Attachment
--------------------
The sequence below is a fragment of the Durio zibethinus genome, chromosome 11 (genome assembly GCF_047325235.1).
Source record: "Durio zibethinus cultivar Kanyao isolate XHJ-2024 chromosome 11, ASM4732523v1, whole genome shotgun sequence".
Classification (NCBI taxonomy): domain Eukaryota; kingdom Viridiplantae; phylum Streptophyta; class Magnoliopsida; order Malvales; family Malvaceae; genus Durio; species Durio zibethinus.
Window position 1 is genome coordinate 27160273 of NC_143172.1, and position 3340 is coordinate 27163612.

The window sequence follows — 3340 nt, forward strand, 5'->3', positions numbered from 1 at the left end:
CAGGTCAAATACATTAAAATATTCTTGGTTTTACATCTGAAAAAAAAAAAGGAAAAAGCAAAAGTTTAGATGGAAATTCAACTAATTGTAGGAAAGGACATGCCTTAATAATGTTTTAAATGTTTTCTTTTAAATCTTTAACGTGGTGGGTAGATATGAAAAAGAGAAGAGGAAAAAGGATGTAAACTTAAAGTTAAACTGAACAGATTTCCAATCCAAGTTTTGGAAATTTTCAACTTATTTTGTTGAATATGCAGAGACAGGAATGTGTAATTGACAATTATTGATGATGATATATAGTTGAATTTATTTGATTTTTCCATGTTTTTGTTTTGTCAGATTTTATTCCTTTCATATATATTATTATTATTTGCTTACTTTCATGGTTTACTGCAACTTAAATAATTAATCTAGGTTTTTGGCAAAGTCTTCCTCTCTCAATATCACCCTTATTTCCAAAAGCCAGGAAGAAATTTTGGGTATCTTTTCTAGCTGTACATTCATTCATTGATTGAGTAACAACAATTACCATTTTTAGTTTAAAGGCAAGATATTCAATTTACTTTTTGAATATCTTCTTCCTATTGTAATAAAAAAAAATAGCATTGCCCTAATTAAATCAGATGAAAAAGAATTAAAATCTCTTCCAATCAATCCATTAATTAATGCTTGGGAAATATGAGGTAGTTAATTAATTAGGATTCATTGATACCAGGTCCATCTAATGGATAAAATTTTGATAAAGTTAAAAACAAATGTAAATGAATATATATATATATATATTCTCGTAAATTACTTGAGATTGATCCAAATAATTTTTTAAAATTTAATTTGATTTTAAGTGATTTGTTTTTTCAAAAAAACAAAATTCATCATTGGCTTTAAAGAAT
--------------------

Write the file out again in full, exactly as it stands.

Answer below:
The sequence below is a fragment of the Durio zibethinus genome, chromosome 11 (genome assembly GCF_047325235.1).
Source record: "Durio zibethinus cultivar Kanyao isolate XHJ-2024 chromosome 11, ASM4732523v1, whole genome shotgun sequence".
Classification (NCBI taxonomy): domain Eukaryota; kingdom Viridiplantae; phylum Streptophyta; class Magnoliopsida; order Malvales; family Malvaceae; genus Durio; species Durio zibethinus.
Window position 1 is genome coordinate 27160273 of NC_143172.1, and position 3340 is coordinate 27163612.

The window sequence follows — 3340 nt, forward strand, 5'->3', positions numbered from 1 at the left end:
CAGGTCAAATACATTAAAATATTCTTGGTTTTACATCTGAAAAAAAAAAAGGAAAAAGCAAAAGTTTAGATGGAAATTCAACTAATTGTAGGAAAGGACATGCCTTAATAATGTTTTAAATGTTTTCTTTTAAATCTTTAACGTGGTGGGTAGATATGAAAAAGAGAAGAGGAAAAAGGATGTAAACTTAAAGTTAAACTGAACAGATTTCCAATCCAAGTTTTGGAAATTTTCAACTTATTTTGTTGAATATGCAGAGACAGGAATGTGTAATTGACAATTATTGATGATGATATATAGTTGAATTTATTTGATTTTTCCATGTTTTTGTTTTGTCAGATTTTATTCCTTTCATATATATTATTATTATTTGCTTACTTTCATGGTTTACTGCAACTTAAATAATTAATCTAGGTTTTTGGCAAAGTCTTCCTCTCTCAATATCACCCTTATTTCCAAAAGCCAGGAAGAAATTTTGGGTATCTTTTCTAGCTGTACATTCATTCATTGATTGAGTAACAACAATTACCATTTTTAGTTTAAAGGCAAGATATTCAATTTACTTTTTGAATATCTTCTTCCTATTGTAATAAAAAAAAATAGCATTGCCCTAATTAAATCAGATGAAAAAGAATTAAAATCTCTTCCAATCAATCCATTAATTAATGCTTGGGAAATATGAGGTAGTTAATTAATTAGGATTCATTGATACCAGGTCCATCTAATGGATAAAATTTTGATAAAGTTAAAAACAAATGTAAATGAATATATATATATATATATTCTCGTAAATTACTTGAGATTGATCCAAATAATTTTTTAAAATTTAATTTGATTTTAAGTGATTTGTTTTTTCAAAAAAACAAAATTCATCATTGGCTTTAAAGAAT